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ARkStorms and The Godzilla El Niño

COARSEGOLD – Though not every El Niño brings torrential rain and the resulting disasters, analysts believe with 95 percent certainty that this winter’s event will do just that, says John Kirk of the California Department of Water Resources.

Kirk addressed a standing-room-only crowd at the Clubhouse in Yosemite Lakes Park on Saturday, introducing them to new terms and concepts, such as ARkStorms and Atmospheric Rivers.

The larger the El Niño, the more significant the possibility of long thin bands of atmospheric moisture, called Atmospheric Rivers, said Kirk. Microwave images show these rivers streaming across the Pacific Ocean at 6,000 to 7,000 miles in length and a mile wide, carrying as much moisture as the Amazon River.

“This type of rainfall in the great storms of 1861-1862 brought sequoias as large as 30 feet in diameter down to the Valley floor,” said Kirk.

Taking lessons from the past, and working with recent advances in the understanding of California’s worst storms, the US Geological Survey (USGS) Multi-Hazards Demonstration Project has been working for years to develop a scientifically realistic scenario that has helped emergency planners prepare for the worst.

The ARkStorm (Atmospheric River 1,000 Storm) scenario has California experiencing 23 days of rain, causing massive flooding in the Sacramento and San Joaquin Valleys, with anticipated flooding of an area 20 miles wide, 300 miles long, and up to 18 feet deep in places. This would be the costliest disaster in the state’s history, and ten times worse than Hurricane Katrina because it would cover the entire state, said Kirk, who noted that this type of storm occurs every 100-200 years.

With huge areas of the state having been denuded by recent wildfires, the potential for flooding, debris flows, mudslides, and the release of contaminants is causing concern for emergency planers and government agencies across California.

Hydrologists have concluded that extreme winter storms will likely overwhelm flood protection systems, and that the massive tree mortality will exacerbate the situation as winds blow over dead trees blocking roadways, damaging power and sewer infrastructure, and damaging up to 25 percent of the homes in the state in a worst case scenario.

Repairs to water, power, sewer, and road lifelines would likely take months. There could also be storm-caused fires ignited by wind-downed power lines or ignition of petroleum products released into floodwaters. The economic costs of the storm are estimated to include $350 billion in physical damages and $58–$290 billion in business interruption losses.

With this year’s El Niño predicted to be significantly warmer and larger than 1997, the Yosemite Lakes Owners Association (YLOA) is getting well out ahead of any looming crises, starting with educating park residents at last Saturday’s meeting. They don’t intend to be caught unprepared, and the YLOA, in conjunction with the Yosemite Spring Park Utility Company (YSPUC) and Yosemite Lakes Community Church, have plans in place to deal with a worst case scenario.

Employees of the YLOA and the YSPUC have been cross-trained to deal with any anticipated emergencies, and will function as first responders until other agencies such as the Sheriff’s Office, CHP or Cal Fire take over an incident, said YLOA Head of Security Tammi d’Amore.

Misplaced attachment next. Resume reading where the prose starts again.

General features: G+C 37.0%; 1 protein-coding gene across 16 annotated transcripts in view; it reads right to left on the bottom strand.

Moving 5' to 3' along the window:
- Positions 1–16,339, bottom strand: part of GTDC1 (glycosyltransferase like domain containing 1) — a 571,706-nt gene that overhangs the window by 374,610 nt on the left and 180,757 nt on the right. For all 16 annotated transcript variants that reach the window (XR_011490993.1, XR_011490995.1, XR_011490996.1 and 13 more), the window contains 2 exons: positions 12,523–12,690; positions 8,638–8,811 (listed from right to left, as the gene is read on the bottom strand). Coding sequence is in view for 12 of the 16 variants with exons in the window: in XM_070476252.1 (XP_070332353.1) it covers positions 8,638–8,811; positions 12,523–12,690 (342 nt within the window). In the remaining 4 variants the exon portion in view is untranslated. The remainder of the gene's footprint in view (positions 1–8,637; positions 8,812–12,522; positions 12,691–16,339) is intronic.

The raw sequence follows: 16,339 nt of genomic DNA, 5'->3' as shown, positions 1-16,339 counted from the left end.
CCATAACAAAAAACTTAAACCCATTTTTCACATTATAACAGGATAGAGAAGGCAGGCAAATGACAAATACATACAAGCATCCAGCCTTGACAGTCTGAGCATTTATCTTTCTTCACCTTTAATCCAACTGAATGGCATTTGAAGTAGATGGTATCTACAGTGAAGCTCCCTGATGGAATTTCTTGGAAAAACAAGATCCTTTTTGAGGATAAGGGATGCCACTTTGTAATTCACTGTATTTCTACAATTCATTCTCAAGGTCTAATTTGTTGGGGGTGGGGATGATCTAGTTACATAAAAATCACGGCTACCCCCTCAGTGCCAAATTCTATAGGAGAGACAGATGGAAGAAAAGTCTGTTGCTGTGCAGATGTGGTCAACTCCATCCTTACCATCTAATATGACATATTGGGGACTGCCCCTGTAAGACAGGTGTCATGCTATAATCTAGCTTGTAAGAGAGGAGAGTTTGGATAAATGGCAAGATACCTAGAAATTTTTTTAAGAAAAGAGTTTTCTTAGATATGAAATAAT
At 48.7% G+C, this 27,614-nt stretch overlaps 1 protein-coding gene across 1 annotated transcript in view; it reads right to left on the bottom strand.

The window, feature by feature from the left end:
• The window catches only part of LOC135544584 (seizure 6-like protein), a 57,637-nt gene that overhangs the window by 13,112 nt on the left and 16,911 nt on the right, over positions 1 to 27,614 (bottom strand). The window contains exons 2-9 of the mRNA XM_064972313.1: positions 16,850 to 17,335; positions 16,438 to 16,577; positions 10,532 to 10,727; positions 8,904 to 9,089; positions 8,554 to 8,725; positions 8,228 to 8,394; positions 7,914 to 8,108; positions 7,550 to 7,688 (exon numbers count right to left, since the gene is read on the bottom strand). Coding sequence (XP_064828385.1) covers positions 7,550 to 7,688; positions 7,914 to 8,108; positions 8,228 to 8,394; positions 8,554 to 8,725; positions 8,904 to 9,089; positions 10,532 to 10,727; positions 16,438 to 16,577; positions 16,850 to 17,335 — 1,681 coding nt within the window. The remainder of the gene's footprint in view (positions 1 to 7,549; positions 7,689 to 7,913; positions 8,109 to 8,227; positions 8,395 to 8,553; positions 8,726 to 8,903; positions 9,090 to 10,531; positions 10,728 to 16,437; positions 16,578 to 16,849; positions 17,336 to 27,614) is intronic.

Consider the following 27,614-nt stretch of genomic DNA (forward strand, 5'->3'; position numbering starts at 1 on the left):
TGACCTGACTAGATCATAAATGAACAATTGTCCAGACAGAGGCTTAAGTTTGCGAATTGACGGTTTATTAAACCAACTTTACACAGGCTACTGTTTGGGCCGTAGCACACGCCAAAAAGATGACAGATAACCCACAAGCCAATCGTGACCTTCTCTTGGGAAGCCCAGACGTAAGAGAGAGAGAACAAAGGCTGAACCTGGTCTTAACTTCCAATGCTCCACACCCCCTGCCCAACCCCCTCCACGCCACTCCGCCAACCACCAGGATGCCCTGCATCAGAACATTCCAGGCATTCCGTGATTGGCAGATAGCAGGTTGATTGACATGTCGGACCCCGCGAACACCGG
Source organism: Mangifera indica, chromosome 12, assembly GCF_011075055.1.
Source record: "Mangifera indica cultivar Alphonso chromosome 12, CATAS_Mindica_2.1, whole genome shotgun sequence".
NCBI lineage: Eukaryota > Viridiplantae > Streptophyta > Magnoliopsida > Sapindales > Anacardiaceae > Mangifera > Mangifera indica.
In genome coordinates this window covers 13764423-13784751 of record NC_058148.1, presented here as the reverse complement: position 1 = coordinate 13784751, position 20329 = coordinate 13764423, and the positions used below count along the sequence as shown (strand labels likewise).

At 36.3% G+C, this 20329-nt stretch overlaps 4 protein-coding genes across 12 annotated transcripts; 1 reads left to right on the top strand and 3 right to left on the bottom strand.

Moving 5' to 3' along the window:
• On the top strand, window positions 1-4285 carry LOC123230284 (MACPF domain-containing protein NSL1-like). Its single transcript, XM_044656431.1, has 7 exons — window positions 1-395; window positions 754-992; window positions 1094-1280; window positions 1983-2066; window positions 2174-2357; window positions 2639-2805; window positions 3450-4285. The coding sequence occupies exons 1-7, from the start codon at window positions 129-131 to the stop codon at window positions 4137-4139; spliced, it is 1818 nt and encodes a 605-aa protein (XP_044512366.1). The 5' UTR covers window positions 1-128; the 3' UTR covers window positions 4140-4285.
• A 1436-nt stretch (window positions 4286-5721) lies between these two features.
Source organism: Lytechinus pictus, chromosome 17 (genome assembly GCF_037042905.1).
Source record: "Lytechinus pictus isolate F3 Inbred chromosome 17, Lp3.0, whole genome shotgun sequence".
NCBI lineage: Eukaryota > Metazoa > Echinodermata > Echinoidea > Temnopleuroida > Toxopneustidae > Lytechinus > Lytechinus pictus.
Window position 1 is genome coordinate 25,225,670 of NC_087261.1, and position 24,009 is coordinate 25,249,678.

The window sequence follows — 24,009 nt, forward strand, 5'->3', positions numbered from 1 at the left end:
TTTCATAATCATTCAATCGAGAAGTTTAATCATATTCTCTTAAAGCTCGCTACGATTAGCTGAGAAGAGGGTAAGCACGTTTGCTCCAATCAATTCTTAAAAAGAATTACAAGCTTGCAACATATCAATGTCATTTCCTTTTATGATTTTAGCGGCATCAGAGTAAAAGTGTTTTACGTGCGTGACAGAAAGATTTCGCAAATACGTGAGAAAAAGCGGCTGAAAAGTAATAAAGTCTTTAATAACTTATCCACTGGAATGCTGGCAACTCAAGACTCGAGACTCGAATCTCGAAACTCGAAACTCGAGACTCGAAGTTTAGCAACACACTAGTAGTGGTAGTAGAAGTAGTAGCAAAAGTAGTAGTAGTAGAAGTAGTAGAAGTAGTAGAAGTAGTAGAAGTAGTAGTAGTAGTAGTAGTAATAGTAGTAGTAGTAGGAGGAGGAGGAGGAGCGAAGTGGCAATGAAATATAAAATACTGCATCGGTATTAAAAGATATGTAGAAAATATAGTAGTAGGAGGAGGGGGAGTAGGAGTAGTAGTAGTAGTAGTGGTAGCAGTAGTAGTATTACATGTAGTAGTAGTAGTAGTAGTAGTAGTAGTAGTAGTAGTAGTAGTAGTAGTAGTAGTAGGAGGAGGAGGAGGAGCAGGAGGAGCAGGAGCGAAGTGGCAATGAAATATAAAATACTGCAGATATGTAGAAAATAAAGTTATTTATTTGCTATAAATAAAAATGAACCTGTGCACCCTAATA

Plans for traffic control, designated evacuation routes and radio communication are already in place, and residents are urged to follow all verbal instructions from first responders in the event of any type of evacuation.

“Sometimes residents trying to help cause more hindrance than assistance,” says d’Amore, who said that once people have been asked to leave, then need to stay out of the area until told that it is safe to return.

YSPUC Manager Ken Harrington said his people are working to make sure culverts are clear for unobstructed water runoff, and that Madera County Fire Station 10 has been set up as a sandbag location.

Loss of power would knock out the ability to pump water and replenish YLP’s 3-million gallon storage capacity, and rationing may have to be implemented to manage that supply if necessary, said Harrington. YSPUC is reviewing the water system and possible generator support as they evaluate what would be needed for structure protection in the event of fire.

The Yosemite Lakes Community Church has been designated as a Red Cross location, providing food and shelter for displaced residents and small pets. YLCC Assistant Pastor Dean Dew encouraged everyone to be prepared, get to know their neighbors and work together.

The YLOA has compiled a list of resources and website links to assist everyone in preparing for this type of emergency. It is available on their website at http://yloa.org/safety/be-prepared.

A basic family emergency supply kit includes:

  • Canned food for 3-5 days with a manual can opener
  • Water to last 3-5 days, one gallon per person, per day
  • Any medications needed, eyeglasses
  • Battery-powered or hand crank radio and extra batteries
  • Flashlight and extra batteries
  • Wrench or pliers to turn off utilities
  • Whistle to signal for help
  • First Aid kit and first aid manual
  • Dust mast to help filter contaminated air, plastic sheeting and duct tape to shelter in place
  • Extra clothing
  • Local maps
  • Infant formula and diapers
  • Important family documents in waterproof container
  • Cash and credit cards
  • Sleeping bags or blankets
  • Family and pet emergency plan

To learn more about Atmospheric Rivers:







Historic Flooding in 1861:





The ARkStorm:




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